The Australian Census is coming up on August 9th and millions of records are at risk of being destroyed forever, stopping future generations from benefitting from the information.
We need your help to stop this, even if you are not in Australia. Please read on to see how you can help.
The Australian Census Night is on August 9, and it is a big moment for all Australian citizens. Of all the questions on the census, the one garnering most attention is Question 60, which asks respondents if they want their paper response stored in the national archives, to be released publicly in 99 years' time or if they want it destroyed immediately.
Those of you familiar with historical information in England, Wales and Scotland, for example, will probably be thinking “What’s so special about that?” considering the fact that census data from those countries has been preserved since 1841.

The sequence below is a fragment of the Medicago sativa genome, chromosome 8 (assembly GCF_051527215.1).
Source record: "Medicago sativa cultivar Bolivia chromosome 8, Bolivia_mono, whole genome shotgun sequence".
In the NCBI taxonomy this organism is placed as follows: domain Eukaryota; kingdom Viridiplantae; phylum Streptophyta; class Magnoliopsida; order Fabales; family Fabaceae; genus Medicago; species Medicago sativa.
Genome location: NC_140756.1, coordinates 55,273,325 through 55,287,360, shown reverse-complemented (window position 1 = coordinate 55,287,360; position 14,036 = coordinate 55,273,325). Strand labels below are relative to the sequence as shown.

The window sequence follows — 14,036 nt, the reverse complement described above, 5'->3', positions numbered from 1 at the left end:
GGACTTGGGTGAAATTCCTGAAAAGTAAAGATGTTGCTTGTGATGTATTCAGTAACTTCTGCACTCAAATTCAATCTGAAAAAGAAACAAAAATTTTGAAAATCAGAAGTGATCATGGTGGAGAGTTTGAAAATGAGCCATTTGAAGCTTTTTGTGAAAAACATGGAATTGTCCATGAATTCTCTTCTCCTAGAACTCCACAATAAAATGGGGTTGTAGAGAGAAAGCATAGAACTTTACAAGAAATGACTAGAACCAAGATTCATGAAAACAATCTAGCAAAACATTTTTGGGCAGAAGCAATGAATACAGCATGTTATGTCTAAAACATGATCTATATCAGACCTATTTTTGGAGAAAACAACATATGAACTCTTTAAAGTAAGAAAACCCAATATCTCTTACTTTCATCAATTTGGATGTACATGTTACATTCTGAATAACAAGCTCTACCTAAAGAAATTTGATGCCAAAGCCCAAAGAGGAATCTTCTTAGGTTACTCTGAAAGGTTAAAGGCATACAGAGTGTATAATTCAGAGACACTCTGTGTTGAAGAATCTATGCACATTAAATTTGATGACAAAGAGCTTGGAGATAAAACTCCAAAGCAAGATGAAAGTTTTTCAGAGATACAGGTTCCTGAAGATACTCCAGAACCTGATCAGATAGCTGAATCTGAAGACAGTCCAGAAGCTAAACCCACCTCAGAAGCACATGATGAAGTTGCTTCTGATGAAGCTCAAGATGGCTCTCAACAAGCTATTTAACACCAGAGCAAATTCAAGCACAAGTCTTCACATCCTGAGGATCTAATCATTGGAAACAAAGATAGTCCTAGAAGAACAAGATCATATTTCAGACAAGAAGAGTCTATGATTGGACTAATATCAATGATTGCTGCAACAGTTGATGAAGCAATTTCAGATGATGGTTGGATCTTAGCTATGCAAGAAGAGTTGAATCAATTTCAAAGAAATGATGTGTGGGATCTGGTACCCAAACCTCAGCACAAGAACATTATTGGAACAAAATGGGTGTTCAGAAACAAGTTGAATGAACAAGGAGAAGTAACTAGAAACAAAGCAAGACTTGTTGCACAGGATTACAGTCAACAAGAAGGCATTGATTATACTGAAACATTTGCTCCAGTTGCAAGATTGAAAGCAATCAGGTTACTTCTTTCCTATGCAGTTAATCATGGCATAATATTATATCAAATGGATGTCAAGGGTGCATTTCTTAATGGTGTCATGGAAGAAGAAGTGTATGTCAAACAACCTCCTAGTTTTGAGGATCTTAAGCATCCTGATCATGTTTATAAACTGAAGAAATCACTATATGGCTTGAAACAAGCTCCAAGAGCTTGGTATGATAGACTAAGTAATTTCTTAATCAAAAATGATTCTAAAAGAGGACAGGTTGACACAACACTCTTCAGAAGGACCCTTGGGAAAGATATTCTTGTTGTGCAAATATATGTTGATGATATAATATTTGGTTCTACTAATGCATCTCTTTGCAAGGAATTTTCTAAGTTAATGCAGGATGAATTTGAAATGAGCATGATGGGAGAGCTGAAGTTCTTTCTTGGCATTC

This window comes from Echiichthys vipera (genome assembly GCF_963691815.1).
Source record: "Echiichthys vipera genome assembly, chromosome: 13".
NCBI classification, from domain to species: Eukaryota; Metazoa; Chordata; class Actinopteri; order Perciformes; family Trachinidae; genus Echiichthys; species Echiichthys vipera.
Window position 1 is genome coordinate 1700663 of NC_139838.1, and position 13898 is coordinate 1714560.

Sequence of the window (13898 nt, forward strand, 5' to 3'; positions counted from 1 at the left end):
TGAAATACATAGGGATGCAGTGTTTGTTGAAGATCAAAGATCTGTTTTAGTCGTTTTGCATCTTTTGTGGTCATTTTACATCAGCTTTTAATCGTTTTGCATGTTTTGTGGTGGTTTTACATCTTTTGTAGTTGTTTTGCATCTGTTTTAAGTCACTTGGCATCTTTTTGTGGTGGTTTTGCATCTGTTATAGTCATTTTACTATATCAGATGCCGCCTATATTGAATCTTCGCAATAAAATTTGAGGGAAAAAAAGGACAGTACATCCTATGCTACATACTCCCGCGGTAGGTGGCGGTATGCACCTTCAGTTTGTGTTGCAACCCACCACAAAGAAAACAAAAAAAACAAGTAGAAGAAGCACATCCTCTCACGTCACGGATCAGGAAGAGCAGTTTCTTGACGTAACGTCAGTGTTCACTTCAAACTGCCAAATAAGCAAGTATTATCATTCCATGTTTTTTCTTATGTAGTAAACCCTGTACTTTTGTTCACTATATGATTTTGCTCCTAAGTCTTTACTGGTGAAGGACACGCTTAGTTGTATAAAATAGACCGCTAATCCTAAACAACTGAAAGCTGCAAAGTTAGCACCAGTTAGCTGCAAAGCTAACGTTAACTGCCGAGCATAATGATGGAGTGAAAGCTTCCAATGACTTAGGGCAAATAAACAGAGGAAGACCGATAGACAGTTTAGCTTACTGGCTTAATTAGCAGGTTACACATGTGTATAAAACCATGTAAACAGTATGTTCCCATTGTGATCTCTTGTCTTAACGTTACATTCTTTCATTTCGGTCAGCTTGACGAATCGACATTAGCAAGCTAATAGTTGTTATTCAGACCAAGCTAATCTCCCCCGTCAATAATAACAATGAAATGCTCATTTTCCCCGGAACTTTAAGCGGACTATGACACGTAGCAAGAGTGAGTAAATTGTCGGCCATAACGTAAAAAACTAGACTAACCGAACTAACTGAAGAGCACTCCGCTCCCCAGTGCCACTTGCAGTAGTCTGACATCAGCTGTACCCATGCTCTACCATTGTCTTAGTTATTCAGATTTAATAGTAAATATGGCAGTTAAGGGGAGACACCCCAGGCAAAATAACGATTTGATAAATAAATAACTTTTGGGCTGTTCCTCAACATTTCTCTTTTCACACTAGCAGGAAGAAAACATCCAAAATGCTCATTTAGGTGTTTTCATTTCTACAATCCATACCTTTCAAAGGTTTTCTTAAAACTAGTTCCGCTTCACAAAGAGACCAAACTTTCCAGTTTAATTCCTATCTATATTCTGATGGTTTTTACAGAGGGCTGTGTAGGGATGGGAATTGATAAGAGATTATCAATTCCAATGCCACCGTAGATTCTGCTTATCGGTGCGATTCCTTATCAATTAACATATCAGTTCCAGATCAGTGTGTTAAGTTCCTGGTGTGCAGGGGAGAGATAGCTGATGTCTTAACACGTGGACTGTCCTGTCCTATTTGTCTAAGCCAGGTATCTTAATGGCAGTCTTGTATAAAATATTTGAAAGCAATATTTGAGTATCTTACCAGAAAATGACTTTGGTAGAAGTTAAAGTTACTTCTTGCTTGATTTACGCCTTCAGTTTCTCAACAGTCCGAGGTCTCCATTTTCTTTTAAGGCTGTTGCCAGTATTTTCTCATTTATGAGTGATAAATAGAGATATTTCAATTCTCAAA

In Australia, however, that hasn’t been the historical case. Instead, once the statistical data has been captured, the actual census records have been religiously destroyed.
New information from Sensis, the publisher of the White Pages in Australia, has highlighted the increasing popularity of non-Anglo Saxon surnames in New South Wales (NSW), the most populous state of Australia.
And the change is not a small one.
The Daily Telegraph, one of the major daily newspapers in NSW, has reported that 7 of the top 20 surnames in NSW have Asian roots – a sign of the changing face of Australia.
Those surnames, Lee, Nguyen, Chen, Kim, Wang, Zhang and Li, will finally help the rest of the world understand what many Australians already know and love – the fact that Australia is no longer a white, Anglo-Saxon colony in the middle of the South Pacific.
For those unfamiliar with the term, “Irish Australians”, or Australians who claim to have Irish heritage, were the 3rd largest heritage group at the 2006 Australian census with almost 2 Million people, or just over 9% of the population, falling into the category. That’s quite a large chunk!
Now, the good thing about having Irish heritage is that even in normal times exploring your family history is easier than in most other cultures because of the excellent records that exist all over the world.
That having been said, now’s a pretty good time if you’re in Australia. Below are some reasons why: